Saturday, July 30, 2016

Sewing Machine Ready to Travel

A friend asked me to write this blog post. She is impressed with my (on the surface) organizational skills. I told her is is all smoke and mirrors, but none-the-less she says she is trying to get herself more organized too.

So what  in particular has impressed her? Well a while back she borrowed my Bernina 160 sewing machine to see if she liked the brand. How could I let her take my baby? Well, it is my second 'child', and a machine I use for attending classes or to travel with.  I have my first 'child', my Bernina 930 (great works horse; pre-computerization); a Bernina 160 (my first computerized model) and now I have a third, my Bernina 640 (computerized and embroidery unit).

When I gave her the machine to borrow it was, of course, in it's case, along with the manual, foot pedal and power cord, but it also had a plastic box with it which contained spare machine needles, bobbins, cutting out scissors, paper scissors, tape-measure and some pins. Oh! and an extension cord.

It was this box that impressed my friend. After all, to go to a sewing class or retreat all I have to do is pick up my machine and head out the door (well, okay, I do need to pack whatever supplies are required for the class). My 'travel' machine is all ready to go somewhere without too much thought.

I guess that is more organized than some people. How did that come to be? I guess it comes from always having a travel wash bag ready to pack for a trip at a moments notice. That travel wash bag came from my first trips to Europe when I had to save my money for the holiday and save for my spending money. If I didn't have something in my wash bag I would have to spend precious spending money on something essential like toothpaste and that wasn't going to happen! So I had a travel wash bag with everything in it I could possibly need (and more) which I could keep stocked up throughout the year and was ready to go anywhere at any time.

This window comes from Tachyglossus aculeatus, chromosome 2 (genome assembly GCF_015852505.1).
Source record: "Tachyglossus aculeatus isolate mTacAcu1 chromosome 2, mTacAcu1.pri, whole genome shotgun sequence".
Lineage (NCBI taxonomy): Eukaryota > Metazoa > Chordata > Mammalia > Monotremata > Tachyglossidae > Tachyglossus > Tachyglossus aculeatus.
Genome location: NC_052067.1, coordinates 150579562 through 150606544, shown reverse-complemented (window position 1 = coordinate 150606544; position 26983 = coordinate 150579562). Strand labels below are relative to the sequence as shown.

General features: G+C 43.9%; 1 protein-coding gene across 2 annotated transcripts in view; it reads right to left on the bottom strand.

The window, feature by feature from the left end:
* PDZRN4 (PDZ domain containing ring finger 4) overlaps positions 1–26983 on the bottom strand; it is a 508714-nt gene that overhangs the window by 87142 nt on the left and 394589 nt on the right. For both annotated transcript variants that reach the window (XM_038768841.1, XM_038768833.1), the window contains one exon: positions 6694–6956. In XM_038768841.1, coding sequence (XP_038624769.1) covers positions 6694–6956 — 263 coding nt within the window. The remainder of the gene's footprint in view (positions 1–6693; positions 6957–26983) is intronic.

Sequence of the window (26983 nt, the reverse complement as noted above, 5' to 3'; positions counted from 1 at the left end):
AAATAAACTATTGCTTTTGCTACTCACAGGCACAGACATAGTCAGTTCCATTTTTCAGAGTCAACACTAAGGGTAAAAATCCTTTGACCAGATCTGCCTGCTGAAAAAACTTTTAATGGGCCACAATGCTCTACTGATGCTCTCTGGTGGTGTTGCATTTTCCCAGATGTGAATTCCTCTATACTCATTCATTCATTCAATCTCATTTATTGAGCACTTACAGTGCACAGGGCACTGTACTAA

So my travel sewing machine is like my wash bag- packed and ready to go at a moments notice- so where can they both go next?

PS My friend did indeed like the Bernina machine and is now the owner of her very own.

Tuesday, July 26, 2016

Fur Exchange

 While in St. Louis I saw this building and was intrigued as to it's origins, so thanks to the Internet, I can let you all know the history behind it!

The seven story International Fur Exchange Building at the corner of 4th Street and Market Street was built in 1919 after a record two years of fur trading in St. Louis. It was the world’s largest fur trading auction floor in the 1920s and 1930s. The seven-story building was designed by St. Louis architect George W. Hellmuth and boasted the latest electric lighting technologies to highlight the sales floor. The building offered buyers the convenience of viewing pelts and bidding in the same location. In the 1940's, eighty percent of the world's fur seal pelts along with beaver, fox and other pets were auctioned in the facility.  Furs were traded in the building until 1956.

The building was scheduled for demolition in the 1990's, however it was spared the wrecking ball when it converted to a Drury Plaza Hotel.

Saturday, July 23, 2016


Here is the cocktail napkin for Leo the stat sign for the up-coming month.

Monday, July 18, 2016

Smocking Inspiration

This is the front grill of a vintage Maxwell car.

Inspiration for a smocking design?

Thursday, July 14, 2016

Vive le 14 juillet!

Bastille Day, the French national holiday, commemorates the storming of the Bastille, which took place on 14 July 1789 and marked the beginning of the French Revolution. The fact that the prison only held seven inmates at the time was not significant. It was the fact that the prison, in the centre of Paris, was a symbol of the King’s power and by capturing the prison, the people signaled to Louis XVI that his power was no longer absolute.